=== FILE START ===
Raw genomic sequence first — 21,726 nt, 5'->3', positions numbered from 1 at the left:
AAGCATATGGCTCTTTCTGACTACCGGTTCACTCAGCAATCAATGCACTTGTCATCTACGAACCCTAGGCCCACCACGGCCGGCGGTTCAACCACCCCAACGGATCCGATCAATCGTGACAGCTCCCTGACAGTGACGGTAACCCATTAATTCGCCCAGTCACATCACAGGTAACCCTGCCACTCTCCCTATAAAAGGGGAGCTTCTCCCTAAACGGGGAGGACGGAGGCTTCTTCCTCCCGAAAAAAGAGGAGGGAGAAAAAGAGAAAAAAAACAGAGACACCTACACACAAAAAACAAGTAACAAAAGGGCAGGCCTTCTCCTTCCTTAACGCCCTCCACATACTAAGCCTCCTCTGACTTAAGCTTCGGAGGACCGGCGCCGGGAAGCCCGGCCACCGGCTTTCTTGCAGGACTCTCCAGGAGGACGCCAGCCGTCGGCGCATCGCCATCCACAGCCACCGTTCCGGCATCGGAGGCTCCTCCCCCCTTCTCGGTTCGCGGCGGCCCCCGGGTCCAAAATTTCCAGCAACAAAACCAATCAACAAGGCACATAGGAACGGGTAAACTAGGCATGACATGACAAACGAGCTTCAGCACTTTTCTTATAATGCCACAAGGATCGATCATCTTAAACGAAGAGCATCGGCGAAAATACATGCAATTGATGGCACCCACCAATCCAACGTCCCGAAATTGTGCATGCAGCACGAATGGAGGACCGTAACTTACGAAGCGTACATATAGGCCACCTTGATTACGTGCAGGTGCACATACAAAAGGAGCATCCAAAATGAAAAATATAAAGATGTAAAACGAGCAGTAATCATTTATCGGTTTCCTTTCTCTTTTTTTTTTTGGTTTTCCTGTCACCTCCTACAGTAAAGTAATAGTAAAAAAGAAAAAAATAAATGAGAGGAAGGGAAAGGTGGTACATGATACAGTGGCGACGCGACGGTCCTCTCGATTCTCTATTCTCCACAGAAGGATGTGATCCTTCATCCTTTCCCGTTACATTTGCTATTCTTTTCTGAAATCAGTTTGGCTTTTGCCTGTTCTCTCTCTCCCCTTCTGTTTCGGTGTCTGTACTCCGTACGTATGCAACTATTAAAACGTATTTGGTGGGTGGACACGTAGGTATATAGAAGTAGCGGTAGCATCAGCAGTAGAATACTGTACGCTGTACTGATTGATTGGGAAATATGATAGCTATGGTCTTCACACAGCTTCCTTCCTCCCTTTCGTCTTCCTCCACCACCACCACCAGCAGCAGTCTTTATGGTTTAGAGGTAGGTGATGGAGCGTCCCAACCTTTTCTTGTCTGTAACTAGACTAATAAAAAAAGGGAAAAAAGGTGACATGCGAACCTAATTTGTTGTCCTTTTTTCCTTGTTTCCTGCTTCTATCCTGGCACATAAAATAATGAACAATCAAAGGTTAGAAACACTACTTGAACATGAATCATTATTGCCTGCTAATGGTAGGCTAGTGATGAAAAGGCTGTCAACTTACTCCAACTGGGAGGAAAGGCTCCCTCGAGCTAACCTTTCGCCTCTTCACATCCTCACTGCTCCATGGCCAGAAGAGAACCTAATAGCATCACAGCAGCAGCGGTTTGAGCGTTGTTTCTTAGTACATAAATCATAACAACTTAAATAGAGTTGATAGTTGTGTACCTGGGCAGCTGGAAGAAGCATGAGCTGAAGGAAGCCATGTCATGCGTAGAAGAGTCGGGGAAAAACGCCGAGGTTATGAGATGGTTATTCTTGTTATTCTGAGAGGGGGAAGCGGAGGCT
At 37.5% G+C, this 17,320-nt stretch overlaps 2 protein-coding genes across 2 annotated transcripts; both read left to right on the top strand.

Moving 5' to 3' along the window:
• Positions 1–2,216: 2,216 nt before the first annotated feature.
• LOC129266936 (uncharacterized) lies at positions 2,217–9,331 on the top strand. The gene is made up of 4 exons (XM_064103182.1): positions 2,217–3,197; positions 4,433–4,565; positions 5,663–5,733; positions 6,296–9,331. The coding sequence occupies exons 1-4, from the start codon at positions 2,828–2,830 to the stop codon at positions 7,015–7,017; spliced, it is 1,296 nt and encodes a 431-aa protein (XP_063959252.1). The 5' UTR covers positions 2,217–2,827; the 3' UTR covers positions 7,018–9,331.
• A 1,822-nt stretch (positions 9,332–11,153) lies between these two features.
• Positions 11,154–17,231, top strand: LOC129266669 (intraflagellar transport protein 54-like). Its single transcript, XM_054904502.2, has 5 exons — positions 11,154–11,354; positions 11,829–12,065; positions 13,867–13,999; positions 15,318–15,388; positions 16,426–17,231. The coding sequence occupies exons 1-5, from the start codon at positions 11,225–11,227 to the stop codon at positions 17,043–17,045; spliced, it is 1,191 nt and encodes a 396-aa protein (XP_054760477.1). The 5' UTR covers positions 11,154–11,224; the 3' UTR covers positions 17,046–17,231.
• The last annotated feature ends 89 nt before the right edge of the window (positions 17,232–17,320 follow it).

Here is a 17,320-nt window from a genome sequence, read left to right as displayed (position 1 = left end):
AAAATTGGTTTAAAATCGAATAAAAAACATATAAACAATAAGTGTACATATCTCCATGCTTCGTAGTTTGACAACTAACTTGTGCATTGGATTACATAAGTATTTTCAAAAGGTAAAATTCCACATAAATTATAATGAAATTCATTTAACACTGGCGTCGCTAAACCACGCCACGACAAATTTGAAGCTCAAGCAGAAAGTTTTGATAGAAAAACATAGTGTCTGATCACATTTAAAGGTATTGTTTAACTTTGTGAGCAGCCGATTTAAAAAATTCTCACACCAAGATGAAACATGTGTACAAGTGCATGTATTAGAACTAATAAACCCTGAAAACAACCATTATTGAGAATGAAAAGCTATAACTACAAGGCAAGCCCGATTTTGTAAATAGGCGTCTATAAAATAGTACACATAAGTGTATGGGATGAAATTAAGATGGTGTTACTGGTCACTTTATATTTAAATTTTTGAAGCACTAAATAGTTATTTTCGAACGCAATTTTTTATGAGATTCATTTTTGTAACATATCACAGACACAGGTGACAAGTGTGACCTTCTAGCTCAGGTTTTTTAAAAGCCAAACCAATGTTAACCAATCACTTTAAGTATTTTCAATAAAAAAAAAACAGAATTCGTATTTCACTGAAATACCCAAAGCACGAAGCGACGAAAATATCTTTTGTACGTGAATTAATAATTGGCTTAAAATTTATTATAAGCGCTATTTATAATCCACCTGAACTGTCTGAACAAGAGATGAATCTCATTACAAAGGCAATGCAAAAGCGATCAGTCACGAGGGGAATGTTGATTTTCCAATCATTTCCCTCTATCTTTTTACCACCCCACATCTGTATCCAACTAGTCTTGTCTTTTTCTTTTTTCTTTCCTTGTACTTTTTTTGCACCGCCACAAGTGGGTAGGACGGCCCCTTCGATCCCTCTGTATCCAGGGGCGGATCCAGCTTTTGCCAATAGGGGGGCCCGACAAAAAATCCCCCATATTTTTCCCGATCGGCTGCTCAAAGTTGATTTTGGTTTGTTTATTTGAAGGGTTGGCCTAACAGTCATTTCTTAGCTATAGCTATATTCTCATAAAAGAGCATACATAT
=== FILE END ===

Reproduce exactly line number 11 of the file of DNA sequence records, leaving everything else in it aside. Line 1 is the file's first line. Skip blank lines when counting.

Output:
AAAATTGGTTTAAAATCGAATAAAAAACATATAAACAATAAGTGTACATATCTCCATGCTTCGTAGTTTGACAACTAACTTGTGCATTGGATTACATAAGTATTTTCAAAAGGTAAAATTCCACATAAATTATAATGAAATTCATTTAACACTGGCGTCGCTAAACCACGCCACGACAAATTTGAAGCTCAAGCAGAAAGTTTTGATAGAAAAACATAGTGTCTGATCACATTTAAAGGTATTGTTTAACTTTGTGAGCAGCCGATTTAAAAAATTCTCACACCAAGATGAAACATGTGTACAAGTGCATGTATTAGAACTAATAAACCCTGAAAACAACCATTATTGAGAATGAAAAGCTATAACTACAAGGCAAGCCCGATTTTGTAAATAGGCGTCTATAAAATAGTACACATAAGTGTATGGGATGAAATTAAGATGGTGTTACTGGTCACTTTATATTTAAATTTTTGAAGCACTAAATAGTTATTTTCGAACGCAATTTTTTATGAGATTCATTTTTGTAACATATCACAGACACAGGTGACAAGTGTGACCTTCTAGCTCAGGTTTTTTAAAAGCCAAACCAATGTTAACCAATCACTTTAAGTATTTTCAATAAAAAAAAAACAGAATTCGTATTTCACTGAAATACCCAAAGCACGAAGCGACGAAAATATCTTTTGTACGTGAATTAATAATTGGCTTAAAATTTATTATAAGCGCTATTTATAATCCACCTGAACTGTCTGAACAAGAGATGAATCTCATTACAAAGGCAATGCAAAAGCGATCAGTCACGAGGGGAATGTTGATTTTCCAATCATTTCCCTCTATCTTTTTACCACCCCACATCTGTATCCAACTAGTCTTGTCTTTTTCTTTTTTCTTTCCTTGTACTTTTTTTGCACCGCCACAAGTGGGTAGGACGGCCCCTTCGATCCCTCTGTATCCAGGGGCGGATCCAGCTTTTGCCAATAGGGGGGCCCGACAAAAAATCCCCCATATTTTTCCCGATCGGCTGCTCAAAGTTGATTTTGGTTTGTTTATTTGAAGGGTTGGCCTAACAGTCATTTCTTAGCTATAGCTATATTCTCATAAAAGAGCATACATAT